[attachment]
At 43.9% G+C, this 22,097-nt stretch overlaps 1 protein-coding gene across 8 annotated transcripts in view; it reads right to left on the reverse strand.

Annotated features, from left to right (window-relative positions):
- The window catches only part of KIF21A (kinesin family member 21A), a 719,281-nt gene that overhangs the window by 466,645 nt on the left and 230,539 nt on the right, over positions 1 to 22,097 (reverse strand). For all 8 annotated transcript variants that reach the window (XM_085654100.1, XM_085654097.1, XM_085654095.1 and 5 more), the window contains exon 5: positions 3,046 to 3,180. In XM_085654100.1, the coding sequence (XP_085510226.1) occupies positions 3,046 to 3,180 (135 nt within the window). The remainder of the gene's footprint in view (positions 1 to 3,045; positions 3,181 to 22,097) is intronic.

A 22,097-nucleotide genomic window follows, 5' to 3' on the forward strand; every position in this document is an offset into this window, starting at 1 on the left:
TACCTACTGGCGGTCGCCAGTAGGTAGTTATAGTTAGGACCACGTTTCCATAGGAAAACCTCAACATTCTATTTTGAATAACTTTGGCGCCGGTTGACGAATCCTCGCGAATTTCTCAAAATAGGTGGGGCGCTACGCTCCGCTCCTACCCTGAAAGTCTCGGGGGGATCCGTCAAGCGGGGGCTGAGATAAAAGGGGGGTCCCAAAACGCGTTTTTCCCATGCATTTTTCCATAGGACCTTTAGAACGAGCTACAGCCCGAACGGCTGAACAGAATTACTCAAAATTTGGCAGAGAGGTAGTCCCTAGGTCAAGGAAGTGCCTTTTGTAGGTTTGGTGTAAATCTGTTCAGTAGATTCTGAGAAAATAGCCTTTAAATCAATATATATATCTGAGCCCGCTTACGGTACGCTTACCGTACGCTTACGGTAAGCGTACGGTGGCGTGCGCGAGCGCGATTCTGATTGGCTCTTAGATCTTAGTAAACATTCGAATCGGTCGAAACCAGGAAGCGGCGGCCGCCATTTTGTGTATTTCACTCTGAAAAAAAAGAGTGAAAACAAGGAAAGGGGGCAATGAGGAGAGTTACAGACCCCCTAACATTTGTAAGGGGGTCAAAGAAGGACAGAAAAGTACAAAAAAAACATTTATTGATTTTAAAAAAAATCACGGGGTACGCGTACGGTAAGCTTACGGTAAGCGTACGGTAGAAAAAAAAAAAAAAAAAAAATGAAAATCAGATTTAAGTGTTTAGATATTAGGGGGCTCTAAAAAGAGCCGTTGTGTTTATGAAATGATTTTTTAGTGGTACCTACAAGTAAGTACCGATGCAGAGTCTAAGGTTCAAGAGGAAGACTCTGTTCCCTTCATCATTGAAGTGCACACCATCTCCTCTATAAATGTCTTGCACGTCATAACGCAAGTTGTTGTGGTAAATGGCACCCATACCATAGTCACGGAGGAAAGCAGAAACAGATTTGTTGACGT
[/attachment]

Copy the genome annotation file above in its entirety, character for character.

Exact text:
At 43.9% G+C, this 22,097-nt stretch overlaps 1 protein-coding gene across 8 annotated transcripts in view; it reads right to left on the reverse strand.

Annotated features, from left to right (window-relative positions):
- The window catches only part of KIF21A (kinesin family member 21A), a 719,281-nt gene that overhangs the window by 466,645 nt on the left and 230,539 nt on the right, over positions 1 to 22,097 (reverse strand). For all 8 annotated transcript variants that reach the window (XM_085654100.1, XM_085654097.1, XM_085654095.1 and 5 more), the window contains exon 5: positions 3,046 to 3,180. In XM_085654100.1, the coding sequence (XP_085510226.1) occupies positions 3,046 to 3,180 (135 nt within the window). The remainder of the gene's footprint in view (positions 1 to 3,045; positions 3,181 to 22,097) is intronic.

A 22,097-nucleotide genomic window follows, 5' to 3' on the forward strand; every position in this document is an offset into this window, starting at 1 on the left:
TACCTACTGGCGGTCGCCAGTAGGTAGTTATAGTTAGGACCACGTTTCCATAGGAAAACCTCAACATTCTATTTTGAATAACTTTGGCGCCGGTTGACGAATCCTCGCGAATTTCTCAAAATAGGTGGGGCGCTACGCTCCGCTCCTACCCTGAAAGTCTCGGGGGGATCCGTCAAGCGGGGGCTGAGATAAAAGGGGGGTCCCAAAACGCGTTTTTCCCATGCATTTTTCCATAGGACCTTTAGAACGAGCTACAGCCCGAACGGCTGAACAGAATTACTCAAAATTTGGCAGAGAGGTAGTCCCTAGGTCAAGGAAGTGCCTTTTGTAGGTTTGGTGTAAATCTGTTCAGTAGATTCTGAGAAAATAGCCTTTAAATCAATATATATATCTGAGCCCGCTTACGGTACGCTTACCGTACGCTTACGGTAAGCGTACGGTGGCGTGCGCGAGCGCGATTCTGATTGGCTCTTAGATCTTAGTAAACATTCGAATCGGTCGAAACCAGGAAGCGGCGGCCGCCATTTTGTGTATTTCACTCTGAAAAAAAAGAGTGAAAACAAGGAAAGGGGGCAATGAGGAGAGTTACAGACCCCCTAACATTTGTAAGGGGGTCAAAGAAGGACAGAAAAGTACAAAAAAAACATTTATTGATTTTAAAAAAAATCACGGGGTACGCGTACGGTAAGCTTACGGTAAGCGTACGGTAGAAAAAAAAAAAAAAAAAAAATGAAAATCAGATTTAAGTGTTTAGATATTAGGGGGCTCTAAAAAGAGCCGTTGTGTTTATGAAATGATTTTTTAGTGGTACCTACAAGTAAGTACCGATGCAGAGTCTAAGGTTCAAGAGGAAGACTCTGTTCCCTTCATCATTGAAGTGCACACCATCTCCTCTATAAATGTCTTGCACGTCATAACGCAAGTTGTTGTGGTAAATGGCACCCATACCATAGTCACGGAGGAAAGCAGAAACAGATTTGTTGACGT